IF your biggest risk is someone will find out you dye your hair or are a biker who actually likes Opera and Ballet when not doing the weekend warrior thing, you don’t really care about this level of security.
IF you are worried about the PRISM program compromising equipment makers and embedding spy facilities so that the government of the USA can suck in every drop of information from everywhere, then you DO care.
Since I’ve been employed for “Industrial Strength” computer security in many companies over the decades, I care.
With that preamble:
It seems that Intel and AMD have decided to put a “computer inside your computer” that only they know how to operate, doing only what they tell it to do, and where nobody but them can see the programs running in it. IMHO, this is a security hole you could drive an entire Three Letter Agency through.
But worse, us “Hacker Types” being very cleaver folks, have figured out how to exploit it… Which means other Governments around the world will also know how to exploit it… Which means you are at risk for Chinese, Russian, Iranian, and who knows what all else TLA’s crawling into your Intel or AMD run box and doing it in such a way that you can not see them, nor ferret them out. Since ARM chips are not subject to this class of exploit, that’s why I’m so focused on making my home systems out of them.
The Nature of Exploits
This is from 2008, so not exactly new. But as a Linux user, I’ve often lived on antiquated equipment (as it is more than fast enough for Linux) so didn’t care too much. Work, over the last decade+, has had those decisions made by others so “not my problem” at work sites. Now I”m needing upgrades to some of the gear I’ve lived on for years. What to do? Well, I chose to dodge the whole issue by building my world on ARM chips. They (so far) are not fundamentally buggered like Intel and AMD chips. Furthermore, for the years post 2008 up to about 2014, I’d selected AMD chips that were less of an issue… until about 2014.
What’s the issue? How about a little hardware CPU built on the side of your big Intel Architecture CPU with full privileges to get into all files, inspect all network traffic, and running software you can not see, audit, change, or control? Think that might be an issue?
This article talks about a different exploit (“Blue Pill” and SMM attacks) but illustrates the nature of computer cracking / hacking in the modern age:
Hackers Find a New Place to Hide Rootkits
By Robert McMillan
IDG News Service | MAY 9, 2008 2:00 PM PT
Security researchers have developed a new type of malicious rootkit software that hides itself in an obscure part of a computer’s microprocessor, hidden from current antivirus products.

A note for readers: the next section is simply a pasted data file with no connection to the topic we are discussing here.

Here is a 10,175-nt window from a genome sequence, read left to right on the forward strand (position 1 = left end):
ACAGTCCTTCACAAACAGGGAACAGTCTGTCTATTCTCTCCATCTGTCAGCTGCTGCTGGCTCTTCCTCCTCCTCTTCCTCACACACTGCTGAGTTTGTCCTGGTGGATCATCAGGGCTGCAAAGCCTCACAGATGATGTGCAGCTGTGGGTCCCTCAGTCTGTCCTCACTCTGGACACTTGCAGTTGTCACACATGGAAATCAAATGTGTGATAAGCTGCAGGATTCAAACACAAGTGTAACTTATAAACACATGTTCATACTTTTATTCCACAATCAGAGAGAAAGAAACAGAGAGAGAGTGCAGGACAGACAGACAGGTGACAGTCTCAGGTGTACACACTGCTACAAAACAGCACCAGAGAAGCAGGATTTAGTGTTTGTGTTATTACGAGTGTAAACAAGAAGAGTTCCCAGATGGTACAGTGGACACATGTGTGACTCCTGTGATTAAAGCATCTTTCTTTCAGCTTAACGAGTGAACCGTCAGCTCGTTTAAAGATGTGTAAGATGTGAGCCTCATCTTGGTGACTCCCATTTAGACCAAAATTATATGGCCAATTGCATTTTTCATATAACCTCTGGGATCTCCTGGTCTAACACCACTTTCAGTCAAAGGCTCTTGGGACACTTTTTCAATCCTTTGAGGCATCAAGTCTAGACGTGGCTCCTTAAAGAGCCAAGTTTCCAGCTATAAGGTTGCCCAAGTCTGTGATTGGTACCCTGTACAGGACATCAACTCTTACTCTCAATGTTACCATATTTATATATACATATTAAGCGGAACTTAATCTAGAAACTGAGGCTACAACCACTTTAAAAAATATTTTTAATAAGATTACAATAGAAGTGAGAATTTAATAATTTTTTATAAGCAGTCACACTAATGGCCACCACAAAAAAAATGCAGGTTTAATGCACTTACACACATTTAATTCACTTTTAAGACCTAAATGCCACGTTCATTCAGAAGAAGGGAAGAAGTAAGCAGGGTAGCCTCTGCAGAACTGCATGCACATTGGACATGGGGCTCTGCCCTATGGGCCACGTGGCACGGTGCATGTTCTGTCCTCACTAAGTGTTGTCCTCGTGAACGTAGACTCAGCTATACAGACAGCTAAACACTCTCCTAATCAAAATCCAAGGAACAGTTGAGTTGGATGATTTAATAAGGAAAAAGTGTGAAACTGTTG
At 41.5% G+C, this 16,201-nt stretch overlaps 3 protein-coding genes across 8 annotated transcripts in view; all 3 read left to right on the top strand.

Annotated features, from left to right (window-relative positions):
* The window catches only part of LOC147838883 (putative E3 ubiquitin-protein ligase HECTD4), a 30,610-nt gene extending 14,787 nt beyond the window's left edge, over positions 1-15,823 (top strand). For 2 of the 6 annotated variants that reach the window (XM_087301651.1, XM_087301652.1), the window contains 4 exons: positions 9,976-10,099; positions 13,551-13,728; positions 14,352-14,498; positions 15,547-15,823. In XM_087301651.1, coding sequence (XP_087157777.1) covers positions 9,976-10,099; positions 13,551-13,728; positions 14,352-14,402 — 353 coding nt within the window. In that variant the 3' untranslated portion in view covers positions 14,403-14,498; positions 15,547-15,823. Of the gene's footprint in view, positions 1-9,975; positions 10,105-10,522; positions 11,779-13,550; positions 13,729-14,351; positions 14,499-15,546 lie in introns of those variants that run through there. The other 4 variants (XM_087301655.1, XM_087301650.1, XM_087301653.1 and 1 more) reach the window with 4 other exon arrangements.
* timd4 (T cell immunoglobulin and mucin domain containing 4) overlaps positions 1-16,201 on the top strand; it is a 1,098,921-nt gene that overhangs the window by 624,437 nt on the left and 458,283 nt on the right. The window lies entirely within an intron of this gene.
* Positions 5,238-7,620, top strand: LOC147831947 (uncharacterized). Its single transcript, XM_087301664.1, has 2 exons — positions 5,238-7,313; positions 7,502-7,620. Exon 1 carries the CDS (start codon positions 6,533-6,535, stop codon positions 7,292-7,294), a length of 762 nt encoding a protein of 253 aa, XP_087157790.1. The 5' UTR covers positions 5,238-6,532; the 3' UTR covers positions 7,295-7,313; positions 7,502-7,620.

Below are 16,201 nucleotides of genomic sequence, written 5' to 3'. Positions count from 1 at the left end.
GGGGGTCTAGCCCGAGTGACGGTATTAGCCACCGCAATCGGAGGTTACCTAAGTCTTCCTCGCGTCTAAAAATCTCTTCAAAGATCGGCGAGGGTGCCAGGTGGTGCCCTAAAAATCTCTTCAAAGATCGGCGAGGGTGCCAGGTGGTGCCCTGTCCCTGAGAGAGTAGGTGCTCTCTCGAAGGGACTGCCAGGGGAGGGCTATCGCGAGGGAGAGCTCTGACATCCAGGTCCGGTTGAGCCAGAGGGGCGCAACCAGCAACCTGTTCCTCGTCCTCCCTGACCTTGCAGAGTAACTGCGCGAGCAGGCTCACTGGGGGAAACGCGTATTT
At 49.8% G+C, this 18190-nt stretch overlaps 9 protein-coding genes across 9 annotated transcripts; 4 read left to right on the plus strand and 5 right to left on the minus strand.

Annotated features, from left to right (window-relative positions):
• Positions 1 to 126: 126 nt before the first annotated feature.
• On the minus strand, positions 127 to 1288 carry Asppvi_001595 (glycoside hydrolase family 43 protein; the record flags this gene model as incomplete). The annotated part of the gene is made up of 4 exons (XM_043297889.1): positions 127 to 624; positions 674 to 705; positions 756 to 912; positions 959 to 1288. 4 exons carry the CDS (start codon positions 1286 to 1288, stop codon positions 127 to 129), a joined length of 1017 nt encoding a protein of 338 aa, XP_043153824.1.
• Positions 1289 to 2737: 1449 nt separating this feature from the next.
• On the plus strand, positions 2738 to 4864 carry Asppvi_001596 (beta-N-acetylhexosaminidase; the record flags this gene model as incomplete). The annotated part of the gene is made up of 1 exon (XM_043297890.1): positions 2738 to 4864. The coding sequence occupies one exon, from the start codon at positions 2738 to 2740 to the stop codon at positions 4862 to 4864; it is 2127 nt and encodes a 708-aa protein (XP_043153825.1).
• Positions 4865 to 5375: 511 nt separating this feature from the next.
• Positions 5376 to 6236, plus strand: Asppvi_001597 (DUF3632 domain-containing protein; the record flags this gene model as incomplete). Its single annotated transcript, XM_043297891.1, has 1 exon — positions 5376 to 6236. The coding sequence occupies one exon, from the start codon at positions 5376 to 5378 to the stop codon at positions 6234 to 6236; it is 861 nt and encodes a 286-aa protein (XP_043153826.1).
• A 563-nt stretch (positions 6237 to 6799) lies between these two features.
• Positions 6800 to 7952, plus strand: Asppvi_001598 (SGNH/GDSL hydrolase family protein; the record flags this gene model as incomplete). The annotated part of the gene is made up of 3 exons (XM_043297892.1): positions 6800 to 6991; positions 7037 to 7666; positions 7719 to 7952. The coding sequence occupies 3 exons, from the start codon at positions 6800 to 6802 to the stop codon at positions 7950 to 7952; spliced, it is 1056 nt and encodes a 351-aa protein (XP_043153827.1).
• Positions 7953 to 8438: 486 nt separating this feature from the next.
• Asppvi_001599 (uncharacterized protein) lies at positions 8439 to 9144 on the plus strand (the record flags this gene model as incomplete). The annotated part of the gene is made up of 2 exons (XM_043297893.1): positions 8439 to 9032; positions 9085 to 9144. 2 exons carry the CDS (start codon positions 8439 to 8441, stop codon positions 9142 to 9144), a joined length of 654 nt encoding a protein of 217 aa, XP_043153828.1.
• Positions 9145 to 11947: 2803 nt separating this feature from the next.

Called a System Management Mode (SMM) rootkit, the software runs in a protected part of a computer’s memory that can be locked and rendered invisible to the operating system, but which can give attackers a picture of what’s happening in a computer’s memory.
The SMM rootkit comes with keylogging and communications software and could be used to steal sensitive information from a victim’s computer. It was built by Shawn Embleton and Sherri Sparks, who run an Oviedo, Florida, security company called Clear Hat Consulting.
The proof-of-concept software will be demonstrated publicly for the first time at the Black Hat security conference in Las Vegas this August.
For example, two years ago researcher Joanna Rutkowska introduced a rootkit called Blue Pill, which used AMD’s chip-level virtualization technology to hide itself. She said the technology could eventually be used to create “100 percent undetectable malware.”
“Rootkits are going more and more toward the hardware,” said Sparks, who wrote another rootkit three years ago called Shadow Walker. “The deeper into the system you go, the more power you have and the harder it is to detect you.”
In many ways, an SMM rootkit, running in a locked part of memory, would be more difficult to detect than Blue Pill, said John Heasman, director of research with NGS Software, a security consulting firm. “An SMM rootkit has major ramifications for things like [antivirus software products],” he said. “They will be blind to it.”
Researchers have suspected for several years that malicious software could be written to run in SMM. In 2006, researcher Loic Duflot demonstrated how SMM malware would work. “Duflot wrote a small SMM handler that compromised the security model of the OS,” Embleton said. “We took the idea further by writing a more complex SMM handler that incorporated rootkit-like techniques.”